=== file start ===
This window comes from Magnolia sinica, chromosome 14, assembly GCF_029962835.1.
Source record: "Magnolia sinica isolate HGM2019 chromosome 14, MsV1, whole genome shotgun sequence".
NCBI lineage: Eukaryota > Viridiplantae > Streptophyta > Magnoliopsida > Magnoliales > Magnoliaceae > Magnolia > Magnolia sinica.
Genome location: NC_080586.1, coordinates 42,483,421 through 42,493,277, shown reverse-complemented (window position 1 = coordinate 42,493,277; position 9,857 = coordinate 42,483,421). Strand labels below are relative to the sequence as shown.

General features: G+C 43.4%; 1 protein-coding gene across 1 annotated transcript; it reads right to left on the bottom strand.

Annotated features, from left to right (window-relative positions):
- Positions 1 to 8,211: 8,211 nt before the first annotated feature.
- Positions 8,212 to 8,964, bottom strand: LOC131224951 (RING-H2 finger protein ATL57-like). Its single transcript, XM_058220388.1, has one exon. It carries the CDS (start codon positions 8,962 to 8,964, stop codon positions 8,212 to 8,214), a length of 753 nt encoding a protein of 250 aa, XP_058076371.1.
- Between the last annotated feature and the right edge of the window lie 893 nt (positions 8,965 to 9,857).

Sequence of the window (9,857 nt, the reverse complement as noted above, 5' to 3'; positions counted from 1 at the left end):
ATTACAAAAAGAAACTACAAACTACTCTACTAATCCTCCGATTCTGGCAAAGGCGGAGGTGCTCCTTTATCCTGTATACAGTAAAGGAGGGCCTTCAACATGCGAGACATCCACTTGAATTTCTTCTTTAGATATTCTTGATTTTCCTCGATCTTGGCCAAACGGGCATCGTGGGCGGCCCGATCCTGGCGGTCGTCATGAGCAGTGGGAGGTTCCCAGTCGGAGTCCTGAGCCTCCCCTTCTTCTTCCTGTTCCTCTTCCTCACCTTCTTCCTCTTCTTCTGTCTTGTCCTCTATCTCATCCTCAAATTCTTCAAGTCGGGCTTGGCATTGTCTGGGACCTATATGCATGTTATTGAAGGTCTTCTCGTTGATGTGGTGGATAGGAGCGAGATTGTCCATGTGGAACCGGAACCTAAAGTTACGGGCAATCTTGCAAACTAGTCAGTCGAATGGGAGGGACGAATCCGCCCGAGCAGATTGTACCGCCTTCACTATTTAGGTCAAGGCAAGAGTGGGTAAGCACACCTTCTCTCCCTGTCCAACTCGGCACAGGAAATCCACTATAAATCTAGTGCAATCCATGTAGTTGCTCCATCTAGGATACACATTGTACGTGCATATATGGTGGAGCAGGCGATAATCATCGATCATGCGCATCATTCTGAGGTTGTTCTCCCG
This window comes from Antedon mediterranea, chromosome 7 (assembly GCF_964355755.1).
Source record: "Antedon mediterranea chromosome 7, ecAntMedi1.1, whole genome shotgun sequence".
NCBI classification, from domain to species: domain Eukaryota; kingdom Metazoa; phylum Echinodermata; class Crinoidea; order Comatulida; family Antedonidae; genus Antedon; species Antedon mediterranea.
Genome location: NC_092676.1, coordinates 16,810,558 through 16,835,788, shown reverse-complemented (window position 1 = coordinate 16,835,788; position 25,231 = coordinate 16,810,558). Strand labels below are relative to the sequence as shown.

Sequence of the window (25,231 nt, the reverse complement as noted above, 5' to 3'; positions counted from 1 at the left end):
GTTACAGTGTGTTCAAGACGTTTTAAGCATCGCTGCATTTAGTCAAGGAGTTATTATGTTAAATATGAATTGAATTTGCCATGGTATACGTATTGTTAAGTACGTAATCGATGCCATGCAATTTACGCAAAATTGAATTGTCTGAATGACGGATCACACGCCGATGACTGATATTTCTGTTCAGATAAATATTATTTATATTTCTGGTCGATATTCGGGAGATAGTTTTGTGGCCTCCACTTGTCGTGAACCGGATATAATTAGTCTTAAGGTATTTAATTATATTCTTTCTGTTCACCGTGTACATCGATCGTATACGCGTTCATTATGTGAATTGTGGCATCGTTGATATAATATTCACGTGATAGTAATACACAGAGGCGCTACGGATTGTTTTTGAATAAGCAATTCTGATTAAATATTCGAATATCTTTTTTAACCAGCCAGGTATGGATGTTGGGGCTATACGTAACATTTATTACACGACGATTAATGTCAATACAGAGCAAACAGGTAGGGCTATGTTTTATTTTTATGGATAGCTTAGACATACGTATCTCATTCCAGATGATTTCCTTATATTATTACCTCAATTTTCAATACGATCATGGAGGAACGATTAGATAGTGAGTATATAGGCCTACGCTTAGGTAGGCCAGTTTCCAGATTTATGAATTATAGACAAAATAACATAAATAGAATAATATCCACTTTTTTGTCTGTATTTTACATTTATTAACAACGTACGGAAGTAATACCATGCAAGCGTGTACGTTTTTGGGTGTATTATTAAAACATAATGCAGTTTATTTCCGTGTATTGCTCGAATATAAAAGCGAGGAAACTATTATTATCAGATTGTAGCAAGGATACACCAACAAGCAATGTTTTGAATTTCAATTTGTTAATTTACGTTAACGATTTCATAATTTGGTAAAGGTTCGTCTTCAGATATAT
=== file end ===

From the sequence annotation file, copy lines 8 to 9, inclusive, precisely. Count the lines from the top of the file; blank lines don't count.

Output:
- Positions 8,212 to 8,964, bottom strand: LOC131224951 (RING-H2 finger protein ATL57-like). Its single transcript, XM_058220388.1, has one exon. It carries the CDS (start codon positions 8,962 to 8,964, stop codon positions 8,212 to 8,214), a length of 753 nt encoding a protein of 250 aa, XP_058076371.1.
- Between the last annotated feature and the right edge of the window lie 893 nt (positions 8,965 to 9,857).